Why does sed exaust "sed: rename(): Not a directory" called
sed -i ~ 's/^\#\+\(PermitRootLogin\) .*$/\1 yes/g' /etc/ssh/sshd_config
The manual states:
Edit files in-place similarly to -I, but treat each file
independently from other files. In...
I'd liked to use the 'a' function of sed to append something after a given line in a file.
For instance, I want to add "ListenAddress xx.xx.xxx.xxx" after the line that begins with "#ListenAddress" in a copy of sshd_config:
Using sh I do:
# sed -E -i ""...
Letcl is a Linux shell script that checks Let's Encrypt certificates issued for a domain. I've managed to modify it to run on FreeBSD and FreeBSD embedded systems like FreeNAS. The commands the script uses that are syntactically different between Linux and FreeBSD platforms are date and sed. For...
When I set up FreeBSD, I followed an online guide that used sed to modify a few conf files. One was like this:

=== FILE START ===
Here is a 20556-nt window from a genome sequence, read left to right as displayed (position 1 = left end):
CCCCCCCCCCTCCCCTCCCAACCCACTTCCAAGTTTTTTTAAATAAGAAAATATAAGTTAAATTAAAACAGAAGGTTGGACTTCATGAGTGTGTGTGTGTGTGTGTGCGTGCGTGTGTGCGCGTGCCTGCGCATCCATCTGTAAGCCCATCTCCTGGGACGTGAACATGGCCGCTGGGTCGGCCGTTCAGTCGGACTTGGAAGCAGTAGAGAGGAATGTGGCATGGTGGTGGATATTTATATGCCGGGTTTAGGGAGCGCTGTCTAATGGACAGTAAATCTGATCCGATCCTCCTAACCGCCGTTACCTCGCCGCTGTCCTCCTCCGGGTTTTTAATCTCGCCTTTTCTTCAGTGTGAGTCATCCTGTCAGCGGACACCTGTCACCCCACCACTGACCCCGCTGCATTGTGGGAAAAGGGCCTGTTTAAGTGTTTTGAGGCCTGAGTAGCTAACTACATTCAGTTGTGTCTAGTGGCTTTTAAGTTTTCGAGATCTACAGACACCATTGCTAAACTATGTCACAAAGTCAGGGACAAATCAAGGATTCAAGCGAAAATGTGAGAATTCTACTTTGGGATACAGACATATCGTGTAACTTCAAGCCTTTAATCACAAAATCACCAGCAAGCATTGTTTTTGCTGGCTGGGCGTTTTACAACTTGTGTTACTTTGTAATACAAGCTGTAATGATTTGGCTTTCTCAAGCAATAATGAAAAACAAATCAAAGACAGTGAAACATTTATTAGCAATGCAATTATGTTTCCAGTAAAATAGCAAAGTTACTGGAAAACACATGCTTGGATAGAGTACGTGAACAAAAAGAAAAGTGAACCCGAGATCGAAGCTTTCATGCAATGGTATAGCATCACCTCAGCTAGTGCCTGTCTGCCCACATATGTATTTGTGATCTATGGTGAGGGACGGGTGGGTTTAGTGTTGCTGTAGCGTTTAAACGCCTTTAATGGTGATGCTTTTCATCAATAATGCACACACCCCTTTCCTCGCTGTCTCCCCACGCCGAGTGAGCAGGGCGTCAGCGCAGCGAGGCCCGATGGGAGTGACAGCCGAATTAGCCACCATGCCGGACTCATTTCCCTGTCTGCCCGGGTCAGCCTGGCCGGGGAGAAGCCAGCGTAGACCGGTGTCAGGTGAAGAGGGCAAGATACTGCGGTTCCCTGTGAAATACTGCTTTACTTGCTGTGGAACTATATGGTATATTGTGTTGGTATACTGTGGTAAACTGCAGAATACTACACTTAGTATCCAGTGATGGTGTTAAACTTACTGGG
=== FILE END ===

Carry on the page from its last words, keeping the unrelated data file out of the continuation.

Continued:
# sed -i 's/datasize-cur=768M/datasize-cur=4096M/' /etc/login.conf
But now while going through a book on sed, I try this on a regular file and get an error.
$ sed -i 's/MA/Mass/'...
I would expect the same output of the following two commands, but the first one looks wrong to me:
% echo abc^ABC.123 | sed 's/[^A-z0-9]/_/g'
% echo abc^ABC.123 | sed 's/[^[:alnum:]]/_/g'
abc_ABC_123By the way, gsed does the same. Am I missing something?..
I hope I am putting this in the area.
I am running FreeBSD 10.3 x86_64 ZFS with fully encrypted HDD.
I want to put a CR-LF after every uppercase Q followed by a number, i.e. Q4, Q75, Q453,
In vim, I have tried:
As well as several variations.
Al of a sudden sed began to act differently on FreeBSD 11
On FreeBSD 11.0 following script (<------> - tab character)
# cat file
sed -E -i '.orig' \
<------>-e '/^SEARCHED_LINE/ a\